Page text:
WATCH

COVID-19 testing delays prompt calls for the rapid antigen testing kits to be rolled out

With waiting times for COVID-19 test results blowing out by days in some cases, questions are returning to whether Australia may soon be able to implement rapid testing tools.

The rapid antigen test can return a swab result in a near-instant 15 minutes.

It has been used in abundance overseas, particularly in the United Kingdom. But aside from some limited and controlled uses for returning travellers, the tests are yet to be fully realised in Australia.

Both of the tests work similarly. It's just a swab of the back of the throat and nose.

The faster tests have been trialed and used with medical oversight in controlled environments across Australia. But the use has been limited.

Related:

Professor Adrian Esterman, chairperson of biostatistics and epidemiology at the University of South Australia, is advocating for the kits to be provided to those who require frequent COVID-19 testing.

"There's particular places where it would be very sensible to use the rapid antigen tests, for example in an airport, or where people are arriving," Professor Esterman said.

"In hospital settings, in workplace settings, there's lots of places were it's really good to get a rapid turn around time [on test results]."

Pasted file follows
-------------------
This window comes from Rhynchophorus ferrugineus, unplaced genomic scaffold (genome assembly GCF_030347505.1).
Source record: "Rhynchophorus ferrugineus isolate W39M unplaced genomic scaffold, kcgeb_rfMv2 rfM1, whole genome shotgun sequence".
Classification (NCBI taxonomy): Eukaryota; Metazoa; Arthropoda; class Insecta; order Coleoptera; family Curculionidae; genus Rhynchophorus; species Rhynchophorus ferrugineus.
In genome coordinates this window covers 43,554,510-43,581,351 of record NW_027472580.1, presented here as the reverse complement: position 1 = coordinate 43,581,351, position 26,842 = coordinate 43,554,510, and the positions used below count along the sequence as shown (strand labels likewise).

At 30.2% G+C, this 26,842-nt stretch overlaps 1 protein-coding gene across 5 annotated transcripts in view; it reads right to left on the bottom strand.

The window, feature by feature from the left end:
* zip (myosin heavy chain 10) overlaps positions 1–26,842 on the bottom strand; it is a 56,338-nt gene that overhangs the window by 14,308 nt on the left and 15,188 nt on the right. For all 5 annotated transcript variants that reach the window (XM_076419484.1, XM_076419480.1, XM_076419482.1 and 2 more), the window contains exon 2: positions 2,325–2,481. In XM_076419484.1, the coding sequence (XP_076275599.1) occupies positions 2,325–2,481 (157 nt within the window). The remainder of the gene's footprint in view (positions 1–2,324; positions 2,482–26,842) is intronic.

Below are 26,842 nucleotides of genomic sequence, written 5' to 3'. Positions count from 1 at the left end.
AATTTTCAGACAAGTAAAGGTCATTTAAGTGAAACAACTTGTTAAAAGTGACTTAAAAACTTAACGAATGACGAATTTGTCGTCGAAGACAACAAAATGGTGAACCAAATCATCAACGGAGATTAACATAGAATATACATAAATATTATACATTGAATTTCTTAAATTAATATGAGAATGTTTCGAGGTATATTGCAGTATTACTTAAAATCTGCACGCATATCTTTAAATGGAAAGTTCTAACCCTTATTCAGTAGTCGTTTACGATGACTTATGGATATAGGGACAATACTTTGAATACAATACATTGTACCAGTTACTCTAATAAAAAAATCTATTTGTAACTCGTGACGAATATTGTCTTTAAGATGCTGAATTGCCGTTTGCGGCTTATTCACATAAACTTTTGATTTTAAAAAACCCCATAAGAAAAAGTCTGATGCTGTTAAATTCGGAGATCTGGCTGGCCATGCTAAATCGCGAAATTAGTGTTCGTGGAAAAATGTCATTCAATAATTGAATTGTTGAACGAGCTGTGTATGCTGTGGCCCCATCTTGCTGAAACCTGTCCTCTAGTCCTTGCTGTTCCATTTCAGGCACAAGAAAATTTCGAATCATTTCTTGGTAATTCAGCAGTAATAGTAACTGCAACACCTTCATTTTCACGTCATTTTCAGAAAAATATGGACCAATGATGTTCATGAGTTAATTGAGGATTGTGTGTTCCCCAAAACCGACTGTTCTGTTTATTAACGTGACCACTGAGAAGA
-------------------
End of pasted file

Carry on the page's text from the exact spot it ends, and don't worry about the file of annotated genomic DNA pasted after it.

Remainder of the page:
TESTING: Laverty pathology area coordinator Ann Deniz at the new Weston Creek drive-through testing centre in Canberra, ACT. Picture: Karleen Minney

TESTING: Laverty pathology area coordinator Ann Deniz at the new Weston Creek drive-through testing centre in Canberra, ACT. Picture: Karleen Minney

The reason Australia has not yet adopted rapid testing operations, Professor Esterman said, comes down to the suspicion over their accuracy.

While the PCR test, which has been Australia's preferred method of virus detection since the start of the pandemic is guaranteed to correctly identify a positive COVID-19 case, the rapid antigen test has not been as sensitive.

But as technology has evolved, Professor Esterman said, its accuracy has improved.

"That barrier for using it [the rapid antigen test] is now gone because we have very good rapid antigen tests," Professor Esterman said.

"I can see no reason why they shouldn't be much more widely used these days, they are much, much cheaper than the PCR tests. There's really no excuse for us not using them."

This story What's involved in the rapid COVID-19 testing? first appeared on Newcastle Herald.